For the last 10 years, British headlines have been reporting spending cut after spending cut. Austerity has haunted the economic atmosphere. We have witnessed and experienced its side effects; the good and the bad. But with the current state of public finances and services, the economy looks ripe for change.
The success of austerity is ambiguous. Officially, the austerity programme was introduced by the 2010 coalition government in attempt to eliminate the country’s deficit. Though the Conservatives, particularly George Osborne, may have had ambitious targets, they have not completely failed. The government’s net borrowing in the tax year April 2017 to January 2018 is the lowest its been since the tax year ending in 2008. Looking at the chart below, the budget deficit has been declining since the austerity season began.
So if austerity has been such a success, why have people been so angry about it? It seems to be that declining debt doesn’t put money in people’s pockets. It doesn’t feed the person whose benefits were slashed. It doesn’t help fund our schools. It doesn’t make our streets any safer. There’s another side to austerity that isn’t a cause for celebration. We’ve had to watch our beloved NHS deteriorate into an overstrained, underfunded organisation fighting for dear life. The UK longs for her to return to the strength of her prime.
The question we need to be asking is: when will the government change fiscal policy? Though the budget deficit is declining, the government is still borrowing significantly more than it is raising through taxes. The Institute for Fiscal Studies (IFS) have warned that our budget deficit could reach £36 billion by 2020. Therefore, in no way has the concern for borrowing been dismissed. Our public services are in desperate need of funding. Something must change, and it looks like increasing taxes may be the answer.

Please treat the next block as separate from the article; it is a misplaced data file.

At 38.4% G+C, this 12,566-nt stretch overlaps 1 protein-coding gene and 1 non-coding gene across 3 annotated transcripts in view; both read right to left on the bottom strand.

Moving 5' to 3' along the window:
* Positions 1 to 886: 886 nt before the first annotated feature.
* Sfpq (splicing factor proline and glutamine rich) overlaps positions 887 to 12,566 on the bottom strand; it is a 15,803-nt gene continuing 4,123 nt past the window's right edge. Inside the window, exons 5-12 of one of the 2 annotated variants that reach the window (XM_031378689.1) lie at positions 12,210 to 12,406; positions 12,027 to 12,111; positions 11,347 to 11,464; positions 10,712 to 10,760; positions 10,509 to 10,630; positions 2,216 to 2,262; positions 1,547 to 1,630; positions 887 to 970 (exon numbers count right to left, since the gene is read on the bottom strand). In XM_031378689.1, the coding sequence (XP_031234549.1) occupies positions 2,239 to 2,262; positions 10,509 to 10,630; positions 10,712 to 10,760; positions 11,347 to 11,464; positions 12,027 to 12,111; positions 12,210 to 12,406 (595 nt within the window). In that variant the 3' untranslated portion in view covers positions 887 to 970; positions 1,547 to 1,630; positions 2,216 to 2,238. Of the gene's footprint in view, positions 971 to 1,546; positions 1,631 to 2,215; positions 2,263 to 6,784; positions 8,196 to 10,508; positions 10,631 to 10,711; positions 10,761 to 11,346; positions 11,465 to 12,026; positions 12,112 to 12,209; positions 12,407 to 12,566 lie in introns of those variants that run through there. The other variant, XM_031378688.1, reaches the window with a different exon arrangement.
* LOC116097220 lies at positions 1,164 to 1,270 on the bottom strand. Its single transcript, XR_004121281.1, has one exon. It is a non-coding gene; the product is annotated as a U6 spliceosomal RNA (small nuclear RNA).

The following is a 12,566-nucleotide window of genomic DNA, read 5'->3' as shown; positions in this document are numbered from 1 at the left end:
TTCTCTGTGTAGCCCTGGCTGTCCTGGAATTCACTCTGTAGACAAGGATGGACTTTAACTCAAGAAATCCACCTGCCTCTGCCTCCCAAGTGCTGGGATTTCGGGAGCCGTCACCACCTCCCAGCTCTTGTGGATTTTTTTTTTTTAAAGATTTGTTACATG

Nobody likes to hear about the government raising taxes. We immediately think that more of our income will be snatched away, despite our wages already failing to keep up with the cost of living. Though income tax is the largest component of government tax revenues at 25%, it may not be most effective to rake it up aggressively. Attacking income tax can be counterproductive; the government risks discouraging people from working or looking for work, pushing many onto benefits.
Former Chancellor of the Exchequer George Osborne, for whom austerity was a personal project (Source: Independent)
The government may be better off spreading the tax increases across all or most forms of taxation. They could reduce personal allowance, which is the amount of income each individual is entitled to receive free of tax each year. Perhaps the most effective tax change would be to VAT. If the government extended VAT to a greater proportion of individual spending (it is currently around 50%), then they could raise a substantial amount of extra revenue every year.
With constant house price appreciation, the wealth of many households has been growing over the years. However, the tax on this wealth has not followed suit. This is but another opportunity for the government to raise revenue. In this context it is worth mentioning the Labour-proposed land-value tax, which could be considered much fairer than the regressive council tax system. Land-value tax would be a fantastic revenue-raiser but is an unlikely prospect with a Conservative government.
Considering the options for change in fiscal policy, it is clear that none of them are perfect. Every form of policy has its implications, trade-offs and setbacks. Taxation will always ‘hurt’ someone. But austerity has been hurting all of us for too long. It’s time the UK economy starts to look after itself.